LAST week, the full Senate began consideration of its tax extenders package, which the Senate Finance Committee passed in April, but the bipartisan bill turned partisan when amendments were limited during floor debate.
The package includes a two-year extension of the $1/gal. biodiesel tax incentive and reinstatement of the pre-2014 expensing amounts for farm infrastructure and equipment under Section 179.
Since revenue measures must originate in the House, the Senate must attach the tax extenders package to a bill that came from the House. The first procedural motion passed easily earlier in the week to allow the Senate to begin debate on House bill H.R. 3474, which would be the vehicle for the Senate tax extenders bill (S. 2260).
The bill passed out of committee unanimously, but Senate majority leader Harry Reid (D., Nev.) blocked Republican amendments, and the 53-40 vote on May 15 failed to close debate on the bill.
The American Soybean Assn. (ASA) reported that efforts by some senators who oppose the measure or wish to offer amendments continue to pose a threat to the bill going forward.
One dispute centers on whether the cost of extending the tax credits should be offset with either funding cuts or by increasing revenues elsewhere. Procedural battles have stalled the Senate on other measures as well as senators seek to offer and vote on amendments addressing contentious and often unrelated issues.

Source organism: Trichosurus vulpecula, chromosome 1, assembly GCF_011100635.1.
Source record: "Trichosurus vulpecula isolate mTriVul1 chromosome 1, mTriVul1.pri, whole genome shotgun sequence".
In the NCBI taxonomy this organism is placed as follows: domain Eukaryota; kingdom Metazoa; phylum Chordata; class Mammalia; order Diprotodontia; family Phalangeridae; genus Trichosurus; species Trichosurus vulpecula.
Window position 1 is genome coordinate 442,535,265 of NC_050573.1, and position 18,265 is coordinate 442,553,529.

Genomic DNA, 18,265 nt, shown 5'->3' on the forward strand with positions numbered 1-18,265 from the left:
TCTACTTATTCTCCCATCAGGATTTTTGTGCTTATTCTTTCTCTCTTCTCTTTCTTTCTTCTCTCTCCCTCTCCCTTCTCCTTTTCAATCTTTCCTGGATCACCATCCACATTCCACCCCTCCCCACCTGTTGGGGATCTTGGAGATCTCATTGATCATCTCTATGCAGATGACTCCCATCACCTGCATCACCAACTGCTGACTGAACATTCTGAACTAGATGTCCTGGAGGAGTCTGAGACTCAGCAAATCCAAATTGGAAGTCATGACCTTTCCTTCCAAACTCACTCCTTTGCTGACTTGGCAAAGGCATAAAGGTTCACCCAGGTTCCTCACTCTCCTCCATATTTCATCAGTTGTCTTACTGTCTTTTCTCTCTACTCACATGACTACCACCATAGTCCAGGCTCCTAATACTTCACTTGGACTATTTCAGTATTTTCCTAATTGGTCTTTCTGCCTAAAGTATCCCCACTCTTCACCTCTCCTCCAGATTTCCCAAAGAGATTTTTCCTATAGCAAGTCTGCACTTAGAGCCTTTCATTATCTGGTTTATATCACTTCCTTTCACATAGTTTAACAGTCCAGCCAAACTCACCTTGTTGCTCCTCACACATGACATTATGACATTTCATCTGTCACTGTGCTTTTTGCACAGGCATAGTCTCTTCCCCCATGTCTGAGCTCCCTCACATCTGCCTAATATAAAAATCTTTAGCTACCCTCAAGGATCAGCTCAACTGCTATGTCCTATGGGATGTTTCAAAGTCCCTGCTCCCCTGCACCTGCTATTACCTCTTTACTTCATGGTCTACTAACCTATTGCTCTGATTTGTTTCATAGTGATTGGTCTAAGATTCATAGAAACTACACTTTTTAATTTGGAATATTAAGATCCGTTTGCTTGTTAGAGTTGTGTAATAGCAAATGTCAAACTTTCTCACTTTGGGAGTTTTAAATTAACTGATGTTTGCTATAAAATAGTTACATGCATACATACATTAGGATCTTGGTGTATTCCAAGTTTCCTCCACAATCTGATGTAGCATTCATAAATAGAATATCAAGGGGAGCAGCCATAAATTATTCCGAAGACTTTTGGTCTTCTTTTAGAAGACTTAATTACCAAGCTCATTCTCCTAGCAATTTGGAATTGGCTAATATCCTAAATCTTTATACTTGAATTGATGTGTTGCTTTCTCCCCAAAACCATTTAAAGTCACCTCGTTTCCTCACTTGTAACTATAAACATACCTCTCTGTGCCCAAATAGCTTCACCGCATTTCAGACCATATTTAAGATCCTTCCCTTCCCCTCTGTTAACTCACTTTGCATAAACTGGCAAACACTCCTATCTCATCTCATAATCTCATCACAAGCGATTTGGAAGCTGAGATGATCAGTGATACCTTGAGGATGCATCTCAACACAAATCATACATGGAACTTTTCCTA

The biodiesel tax credit expired on Dec. 31, 2013, and the biodiesel industry's production has stalled in the absence of this tax credit, ASA said.
The reinstatement of Section 179 expensing at previous levels would enable farmers and other small business owners to expense investments made in new technology, equipment and infrastructure in their operations.
"Given the land-based and capital-intensive nature of farming, not to mention the ever-advancing technology we need to farm sustainably and competitively, this program helps us stay on the cutting edge of our industry," ASA noted.
In the other chamber, House Ways & Means Committee chair Dave Camp (R., Mich.) is planning to address tax extenders individually rather than as a package. Under this process, the fate of the biodiesel tax credit is uncertain.